Very sick/dying? Dwarf Guarami - Tropical Fish Keeping - Aquarium fish care and resources
 
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post #1 of 9 Old 12-20-2012, 05:43 PM Thread Starter
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Unhappy Very sick/dying? Dwarf Guarami

My niece has a dwarf Guarami (sp?). HeIn the last couple of days he has become quite thin, can't keep himself upright, curling his body....has been lying on the bottom for almost 2 days...flips around once in a while. I fully expected him to be dead this morning but he was still hanging in there so I figured I'd throw in some Lifeguard by Tetra. When I came home from work he seemed a little more lively. Still laying on his side... I offered him some bloodworms and he inhaled them! So I took that as a good sign that he has an appetite? I would love any and all advice!

10 gallon tank
Planted/black sand substrate
H20 parameters are all good
temp around 78
tank has been up for a year
inhabitants are 1 guarami, 3 snails (Guarami is about 8 months old)
weekly h20 changes
Prime conditioner
daily feeding (flakes, spirulins and bloodworms)
12 hrs of light
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post #2 of 9 Old 12-20-2012, 06:28 PM
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What's you chemistry? Amonia, Nitrate, Nitrite, Hardness, pH, and so on. We need to rule out a few things and narrow down the possible problems.
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post #3 of 9 Old 12-21-2012, 01:39 AM
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In the mean time, feed him whatever he will eat and do a 20% water change daily. (be sure to try to make the water the same temperature).

Agree, we need more information.

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post #4 of 9 Old 12-21-2012, 05:00 AM Thread Starter
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OK... just did some tests. I use API liquid tests:

Ammonia- between 0-.25 (that's normal, that's how it comes out of tap)
Nitrites: 0
Nitrates: between 15-20
PH 6.8 ish

I'm goin to video him and I'll put it on You Tube under the title "Bozo Fish" I'll let you all know when I get it on you tube.
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post #5 of 9 Old 12-21-2012, 11:03 AM
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Amonia, Nitrite, and pH are okay for them. How's they hardness? They like soft water.

The Nitrate is a hair hight as after a bit of googling I found that they are sensative to anything over 15. It's most likely not what's wrong, but best to keep up the pwc as it will make whatever is going on worse.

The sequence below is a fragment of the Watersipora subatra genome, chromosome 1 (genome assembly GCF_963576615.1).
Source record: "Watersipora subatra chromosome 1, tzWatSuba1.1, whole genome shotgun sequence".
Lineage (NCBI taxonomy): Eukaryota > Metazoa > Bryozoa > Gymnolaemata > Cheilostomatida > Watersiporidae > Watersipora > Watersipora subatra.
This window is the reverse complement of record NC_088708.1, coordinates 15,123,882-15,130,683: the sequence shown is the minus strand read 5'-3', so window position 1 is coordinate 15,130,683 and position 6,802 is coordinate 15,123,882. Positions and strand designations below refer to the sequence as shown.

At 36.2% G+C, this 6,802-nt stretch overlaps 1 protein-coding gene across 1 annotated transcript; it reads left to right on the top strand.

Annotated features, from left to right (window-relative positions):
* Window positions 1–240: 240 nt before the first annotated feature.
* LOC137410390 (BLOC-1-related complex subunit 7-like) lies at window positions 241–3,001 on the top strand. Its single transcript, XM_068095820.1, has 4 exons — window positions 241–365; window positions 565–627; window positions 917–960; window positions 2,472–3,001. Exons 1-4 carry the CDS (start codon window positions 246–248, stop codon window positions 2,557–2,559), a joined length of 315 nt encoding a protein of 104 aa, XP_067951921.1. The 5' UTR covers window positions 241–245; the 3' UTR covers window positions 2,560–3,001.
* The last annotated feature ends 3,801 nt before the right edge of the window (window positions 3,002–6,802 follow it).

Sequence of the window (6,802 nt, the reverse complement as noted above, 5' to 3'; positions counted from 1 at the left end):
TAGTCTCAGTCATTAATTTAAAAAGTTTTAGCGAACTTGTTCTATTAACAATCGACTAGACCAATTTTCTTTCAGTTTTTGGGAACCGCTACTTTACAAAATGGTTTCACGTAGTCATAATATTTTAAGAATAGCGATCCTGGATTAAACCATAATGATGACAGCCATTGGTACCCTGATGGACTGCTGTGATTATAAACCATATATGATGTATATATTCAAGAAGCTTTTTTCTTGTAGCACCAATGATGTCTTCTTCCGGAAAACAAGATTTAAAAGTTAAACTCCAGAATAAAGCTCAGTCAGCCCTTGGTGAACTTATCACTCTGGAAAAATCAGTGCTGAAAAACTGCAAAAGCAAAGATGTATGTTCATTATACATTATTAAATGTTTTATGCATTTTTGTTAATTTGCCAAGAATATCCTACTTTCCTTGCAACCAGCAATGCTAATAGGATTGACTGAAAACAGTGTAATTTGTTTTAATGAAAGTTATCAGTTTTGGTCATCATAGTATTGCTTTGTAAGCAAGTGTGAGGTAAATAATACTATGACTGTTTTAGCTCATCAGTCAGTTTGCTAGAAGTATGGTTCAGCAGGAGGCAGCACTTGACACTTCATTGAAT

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post #6 of 9 Old 12-21-2012, 06:19 PM Thread Starter
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Posted video on You Tube!!!!!

Hi all,

Thanx for all who took the time to reply. "Squatch" the Guarami is still alive!!!! I posted a video on You Tube titled "Bozo Fish". I just fed him some bloodworms and he snorked them up! This stupid fish is killing me! He's not mine, he's my 14 yr old niece's fish....but being a 14yr old, she has no interest in him and I am left to care for him. He's breaking my heart because he has such a will to live!!!! What do I do? Does anyone know a humane way to euthanize him if it comes to that? Thank you and Merry Christmas! Kathy
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post #7 of 9 Old 12-21-2012, 07:23 PM
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As long as he is eating, he can survive.

There are many humane ways to put down a fish. Clove oil, anestetic, and the more graphic ones like crushing or chopping off the head. Some use the cold bath method, but they just hybarnate when you do that and can take a while to die. Let me PM Byron and see if he can put in his input.
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post #8 of 9 Old 12-21-2012, 08:39 PM
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I'm not sure what this issue is, or what causes it, but I have had fish get it. Something to do with the swim bladder I believe, though it can be triggered by protozoan and who knows what else. It may be genetic.

Anyway, the fish is highly unlikely to survive or recover; I have never seen one that did. They weaken further and further until one morning they are gone. Since this is the only fish, there is no problem just leaving it and feeding it as best you can. Who knows, it might make it! In community tanks such fish never recover, perhaops because they can't get food. I just put down an Emperor Tetra last week with this same problem. But I did this because it was wasting away, the other fish were around it, and it seemed best.

Byron.

Byron Hosking, BMus, MA
Vancouver, BC, Canada

The aquarist is one who must learn the ways of the biologist, the chemist, and the veterinarian. [unknown source]

Something we all need to remember: The fish you've acquired was quite happy not being owned by you, minding its own business. If youíre going to take it under your wing then youíre responsible for it. Every aspect of its life is under your control, from water quality and temperature to swimming space. [Nathan Hill in PFK]
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post #9 of 9 Old 12-23-2012, 01:04 AM
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Just used the clove oil method of euthanasia for the first time. Fish went straight out and died a minute or two later. Good luck.
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